Answers.com, Google’s chosen site for dictionary look-ups on search result pages, sure knows how to search engine optimize.
On WikiAnswers, they offer a neat concept (in a rather bad implementation, I think) of a Q&A site where answers can be edited by many people over time, wiki-style. According to CNN.com, which cites WikiAnswers itself and ComScore numbers, the Google AdSense-driven site is quite popular, too, with over a million questions asked and growing user sign-ups. The homepage of the site has a Google PageRank of 7; around 803,000 pages are indexed in Google.
Now, as there may be many ways to phrase the same question, individual Q&A pages include a footnote with alternative spellings and phrasings. For instance, the original question “Which breed of horse originated in Czechoslovakia?” receives a footnote reading “Other users have said this is the same as: 8 Which breed of horse originated in Czechoslovakia Clue Only gray and blacks are bred today? 8which breed of horse originated in Czechoslovakiaclueonly grays and blacks are bred today?” and so on, for over 8,000 characters all in all.
Google’s self-proclaimed litmus test for whether something is search engine spam is to check if pages are made for users, or for search engines (their webmaster guidelines include quality guideline “Make pages for users, not for search engines”). I can’t imagine any human would actually read through the alternate spellings offered by WikiAnswers for fun or education, so I suppose it’s meant exclusively for search bots; it’s specifically not hidden, though. Who thinks this is search engine spam that would requitre a penalty in Google rankings, and who thinks this stuff should be allowed as a way to have one’s page ranked for relevant query variants?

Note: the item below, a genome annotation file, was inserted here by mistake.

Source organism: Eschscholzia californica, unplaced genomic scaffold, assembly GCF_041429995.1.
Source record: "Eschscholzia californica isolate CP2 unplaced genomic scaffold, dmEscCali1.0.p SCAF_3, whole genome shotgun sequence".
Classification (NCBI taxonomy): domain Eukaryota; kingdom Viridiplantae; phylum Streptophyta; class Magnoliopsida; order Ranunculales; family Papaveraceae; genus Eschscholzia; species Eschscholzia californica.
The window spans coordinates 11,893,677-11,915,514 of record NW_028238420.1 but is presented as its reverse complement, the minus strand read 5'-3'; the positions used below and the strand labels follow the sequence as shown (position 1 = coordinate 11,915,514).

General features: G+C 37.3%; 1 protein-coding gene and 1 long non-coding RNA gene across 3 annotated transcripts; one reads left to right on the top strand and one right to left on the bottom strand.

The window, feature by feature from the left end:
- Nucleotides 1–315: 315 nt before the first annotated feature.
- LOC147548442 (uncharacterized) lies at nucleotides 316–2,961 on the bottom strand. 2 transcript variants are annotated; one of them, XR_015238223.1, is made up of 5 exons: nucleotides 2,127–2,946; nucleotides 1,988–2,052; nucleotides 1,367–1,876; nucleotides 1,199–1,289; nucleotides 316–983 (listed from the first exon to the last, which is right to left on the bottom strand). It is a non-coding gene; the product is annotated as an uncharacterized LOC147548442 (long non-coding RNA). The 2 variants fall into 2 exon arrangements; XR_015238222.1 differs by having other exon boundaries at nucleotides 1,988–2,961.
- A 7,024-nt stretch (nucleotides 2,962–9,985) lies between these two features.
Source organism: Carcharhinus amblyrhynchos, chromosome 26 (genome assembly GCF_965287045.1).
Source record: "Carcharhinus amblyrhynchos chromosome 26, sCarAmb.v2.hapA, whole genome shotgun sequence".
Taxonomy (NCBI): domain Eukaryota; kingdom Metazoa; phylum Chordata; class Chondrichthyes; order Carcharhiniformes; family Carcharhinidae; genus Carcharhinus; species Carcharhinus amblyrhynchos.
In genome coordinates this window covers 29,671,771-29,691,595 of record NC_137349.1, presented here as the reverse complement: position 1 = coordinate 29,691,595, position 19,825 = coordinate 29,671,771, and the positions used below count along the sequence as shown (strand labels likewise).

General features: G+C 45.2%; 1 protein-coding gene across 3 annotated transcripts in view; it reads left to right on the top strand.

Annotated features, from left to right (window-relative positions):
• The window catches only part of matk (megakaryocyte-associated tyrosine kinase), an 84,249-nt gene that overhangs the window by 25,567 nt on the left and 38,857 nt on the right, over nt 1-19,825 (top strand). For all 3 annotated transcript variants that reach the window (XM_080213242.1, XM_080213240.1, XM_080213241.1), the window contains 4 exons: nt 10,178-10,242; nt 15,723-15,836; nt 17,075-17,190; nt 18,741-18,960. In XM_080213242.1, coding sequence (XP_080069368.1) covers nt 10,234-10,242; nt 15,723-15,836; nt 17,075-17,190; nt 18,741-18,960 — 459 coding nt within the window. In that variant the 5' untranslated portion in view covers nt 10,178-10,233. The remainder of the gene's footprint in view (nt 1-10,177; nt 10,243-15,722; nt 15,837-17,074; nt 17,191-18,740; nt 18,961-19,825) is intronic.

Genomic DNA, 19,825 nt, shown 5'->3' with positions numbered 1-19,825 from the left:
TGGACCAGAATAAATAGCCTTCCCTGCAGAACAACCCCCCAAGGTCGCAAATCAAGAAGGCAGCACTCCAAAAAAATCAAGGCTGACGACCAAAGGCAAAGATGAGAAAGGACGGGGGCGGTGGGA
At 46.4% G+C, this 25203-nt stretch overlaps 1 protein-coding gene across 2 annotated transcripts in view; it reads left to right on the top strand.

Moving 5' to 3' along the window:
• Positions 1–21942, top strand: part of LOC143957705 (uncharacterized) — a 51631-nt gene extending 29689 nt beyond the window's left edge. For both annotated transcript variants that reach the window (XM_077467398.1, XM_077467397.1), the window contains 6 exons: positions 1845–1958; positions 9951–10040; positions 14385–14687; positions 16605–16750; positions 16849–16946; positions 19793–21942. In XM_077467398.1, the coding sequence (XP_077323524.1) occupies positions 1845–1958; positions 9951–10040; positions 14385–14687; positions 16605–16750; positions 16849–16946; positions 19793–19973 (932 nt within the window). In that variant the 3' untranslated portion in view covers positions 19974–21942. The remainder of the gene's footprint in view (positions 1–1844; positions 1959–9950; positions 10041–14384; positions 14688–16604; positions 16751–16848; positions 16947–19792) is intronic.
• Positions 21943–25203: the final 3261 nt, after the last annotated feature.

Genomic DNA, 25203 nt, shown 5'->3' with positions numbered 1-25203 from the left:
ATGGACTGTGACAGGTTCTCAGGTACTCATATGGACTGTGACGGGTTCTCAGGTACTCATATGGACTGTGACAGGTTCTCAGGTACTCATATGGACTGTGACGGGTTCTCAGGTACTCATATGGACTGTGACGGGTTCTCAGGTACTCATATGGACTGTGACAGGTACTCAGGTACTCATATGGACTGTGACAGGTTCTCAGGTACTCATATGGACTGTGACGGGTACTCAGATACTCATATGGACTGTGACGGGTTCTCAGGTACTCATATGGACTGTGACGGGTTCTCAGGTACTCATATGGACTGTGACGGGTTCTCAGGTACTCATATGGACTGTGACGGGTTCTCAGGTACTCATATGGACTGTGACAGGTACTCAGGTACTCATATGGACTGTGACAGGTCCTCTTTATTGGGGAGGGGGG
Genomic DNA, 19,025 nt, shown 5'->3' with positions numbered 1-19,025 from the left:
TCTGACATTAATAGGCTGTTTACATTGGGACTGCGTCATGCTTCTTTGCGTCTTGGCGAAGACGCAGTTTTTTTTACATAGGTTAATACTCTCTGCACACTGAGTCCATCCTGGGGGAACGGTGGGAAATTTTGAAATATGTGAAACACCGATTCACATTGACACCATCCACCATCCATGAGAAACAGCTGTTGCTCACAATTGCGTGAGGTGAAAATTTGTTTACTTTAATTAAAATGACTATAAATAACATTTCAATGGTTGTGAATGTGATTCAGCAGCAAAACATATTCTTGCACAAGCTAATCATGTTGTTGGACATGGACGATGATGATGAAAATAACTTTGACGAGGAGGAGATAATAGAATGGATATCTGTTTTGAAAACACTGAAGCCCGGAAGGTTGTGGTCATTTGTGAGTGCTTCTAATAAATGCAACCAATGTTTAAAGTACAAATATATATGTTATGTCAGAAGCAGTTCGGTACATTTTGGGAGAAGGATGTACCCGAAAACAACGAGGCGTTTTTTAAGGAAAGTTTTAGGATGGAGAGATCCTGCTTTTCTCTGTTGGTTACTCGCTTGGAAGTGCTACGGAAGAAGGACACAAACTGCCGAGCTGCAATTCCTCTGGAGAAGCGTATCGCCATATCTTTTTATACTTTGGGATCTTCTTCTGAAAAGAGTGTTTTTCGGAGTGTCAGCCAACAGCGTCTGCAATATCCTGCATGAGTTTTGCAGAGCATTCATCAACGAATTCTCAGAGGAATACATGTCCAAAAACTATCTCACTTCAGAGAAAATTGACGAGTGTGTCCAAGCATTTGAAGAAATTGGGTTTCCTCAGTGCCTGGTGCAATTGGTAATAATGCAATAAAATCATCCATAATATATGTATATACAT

Update: Someone identifying themselves as a WikiAnswers Community Coordinator in the comments notes that this particular page’s footnote has now been removed, but tries to defend the general practice, which still persists throughout many other pages on the site (e.g. the Q&A on the iPhone). The Community Coordinator does pretty much admit though that their practice targets search engines, not humans, by saying the footnote’s “placement was chosen as a convenient and out-of-sight location, as not to clutter the primary Q&As and related features – while also helping search engines know what the pages are all about.”
(Again, the Google webmaster guidelines argue webmasters ought to “Make pages for users, not for search engines.” Google considers going against this or other of their guidelines an “illicit” practice which “may lead to a site being removed entirely from the Google index or otherwise penalized.”)